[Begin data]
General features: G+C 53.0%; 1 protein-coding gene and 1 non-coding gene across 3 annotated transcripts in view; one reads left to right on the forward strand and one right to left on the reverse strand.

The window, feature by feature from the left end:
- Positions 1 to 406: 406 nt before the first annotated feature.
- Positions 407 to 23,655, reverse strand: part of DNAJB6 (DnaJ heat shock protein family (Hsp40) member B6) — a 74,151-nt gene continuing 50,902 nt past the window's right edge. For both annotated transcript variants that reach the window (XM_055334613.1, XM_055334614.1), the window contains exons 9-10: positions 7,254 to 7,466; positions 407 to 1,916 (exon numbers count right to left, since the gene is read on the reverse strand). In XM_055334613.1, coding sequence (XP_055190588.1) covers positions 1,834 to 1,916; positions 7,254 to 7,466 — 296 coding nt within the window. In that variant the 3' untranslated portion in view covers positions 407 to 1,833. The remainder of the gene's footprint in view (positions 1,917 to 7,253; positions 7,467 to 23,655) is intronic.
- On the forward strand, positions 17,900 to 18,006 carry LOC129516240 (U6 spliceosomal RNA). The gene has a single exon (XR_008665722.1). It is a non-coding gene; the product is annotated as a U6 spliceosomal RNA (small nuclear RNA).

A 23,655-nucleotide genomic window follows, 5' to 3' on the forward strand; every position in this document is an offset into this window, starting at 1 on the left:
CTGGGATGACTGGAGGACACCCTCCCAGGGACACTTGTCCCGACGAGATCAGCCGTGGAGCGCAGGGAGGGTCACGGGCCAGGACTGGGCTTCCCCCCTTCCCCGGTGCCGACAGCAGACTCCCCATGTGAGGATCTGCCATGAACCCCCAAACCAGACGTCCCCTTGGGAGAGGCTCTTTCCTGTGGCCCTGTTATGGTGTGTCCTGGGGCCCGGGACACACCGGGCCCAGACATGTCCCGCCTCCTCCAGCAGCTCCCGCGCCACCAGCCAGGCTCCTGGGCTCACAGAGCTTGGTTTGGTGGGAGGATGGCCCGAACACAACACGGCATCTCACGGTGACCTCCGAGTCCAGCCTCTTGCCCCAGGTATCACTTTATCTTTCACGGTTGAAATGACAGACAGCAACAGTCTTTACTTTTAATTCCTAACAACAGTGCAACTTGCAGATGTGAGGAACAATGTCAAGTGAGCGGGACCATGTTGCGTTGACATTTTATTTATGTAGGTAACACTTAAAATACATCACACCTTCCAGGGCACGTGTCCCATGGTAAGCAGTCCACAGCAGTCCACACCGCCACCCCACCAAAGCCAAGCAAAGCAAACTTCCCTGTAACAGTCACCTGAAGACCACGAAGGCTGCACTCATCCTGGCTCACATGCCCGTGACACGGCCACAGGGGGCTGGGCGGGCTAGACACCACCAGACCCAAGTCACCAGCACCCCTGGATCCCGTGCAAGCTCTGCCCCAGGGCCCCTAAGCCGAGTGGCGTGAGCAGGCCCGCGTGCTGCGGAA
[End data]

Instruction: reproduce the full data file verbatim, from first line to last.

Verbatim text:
General features: G+C 53.0%; 1 protein-coding gene and 1 non-coding gene across 3 annotated transcripts in view; one reads left to right on the forward strand and one right to left on the reverse strand.

The window, feature by feature from the left end:
- Positions 1 to 406: 406 nt before the first annotated feature.
- Positions 407 to 23,655, reverse strand: part of DNAJB6 (DnaJ heat shock protein family (Hsp40) member B6) — a 74,151-nt gene continuing 50,902 nt past the window's right edge. For both annotated transcript variants that reach the window (XM_055334613.1, XM_055334614.1), the window contains exons 9-10: positions 7,254 to 7,466; positions 407 to 1,916 (exon numbers count right to left, since the gene is read on the reverse strand). In XM_055334613.1, coding sequence (XP_055190588.1) covers positions 1,834 to 1,916; positions 7,254 to 7,466 — 296 coding nt within the window. In that variant the 3' untranslated portion in view covers positions 407 to 1,833. The remainder of the gene's footprint in view (positions 1,917 to 7,253; positions 7,467 to 23,655) is intronic.
- On the forward strand, positions 17,900 to 18,006 carry LOC129516240 (U6 spliceosomal RNA). The gene has a single exon (XR_008665722.1). It is a non-coding gene; the product is annotated as a U6 spliceosomal RNA (small nuclear RNA).

A 23,655-nucleotide genomic window follows, 5' to 3' on the forward strand; every position in this document is an offset into this window, starting at 1 on the left:
CTGGGATGACTGGAGGACACCCTCCCAGGGACACTTGTCCCGACGAGATCAGCCGTGGAGCGCAGGGAGGGTCACGGGCCAGGACTGGGCTTCCCCCCTTCCCCGGTGCCGACAGCAGACTCCCCATGTGAGGATCTGCCATGAACCCCCAAACCAGACGTCCCCTTGGGAGAGGCTCTTTCCTGTGGCCCTGTTATGGTGTGTCCTGGGGCCCGGGACACACCGGGCCCAGACATGTCCCGCCTCCTCCAGCAGCTCCCGCGCCACCAGCCAGGCTCCTGGGCTCACAGAGCTTGGTTTGGTGGGAGGATGGCCCGAACACAACACGGCATCTCACGGTGACCTCCGAGTCCAGCCTCTTGCCCCAGGTATCACTTTATCTTTCACGGTTGAAATGACAGACAGCAACAGTCTTTACTTTTAATTCCTAACAACAGTGCAACTTGCAGATGTGAGGAACAATGTCAAGTGAGCGGGACCATGTTGCGTTGACATTTTATTTATGTAGGTAACACTTAAAATACATCACACCTTCCAGGGCACGTGTCCCATGGTAAGCAGTCCACAGCAGTCCACACCGCCACCCCACCAAAGCCAAGCAAAGCAAACTTCCCTGTAACAGTCACCTGAAGACCACGAAGGCTGCACTCATCCTGGCTCACATGCCCGTGACACGGCCACAGGGGGCTGGGCGGGCTAGACACCACCAGACCCAAGTCACCAGCACCCCTGGATCCCGTGCAAGCTCTGCCCCAGGGCCCCTAAGCCGAGTGGCGTGAGCAGGCCCGCGTGCTGCGGAA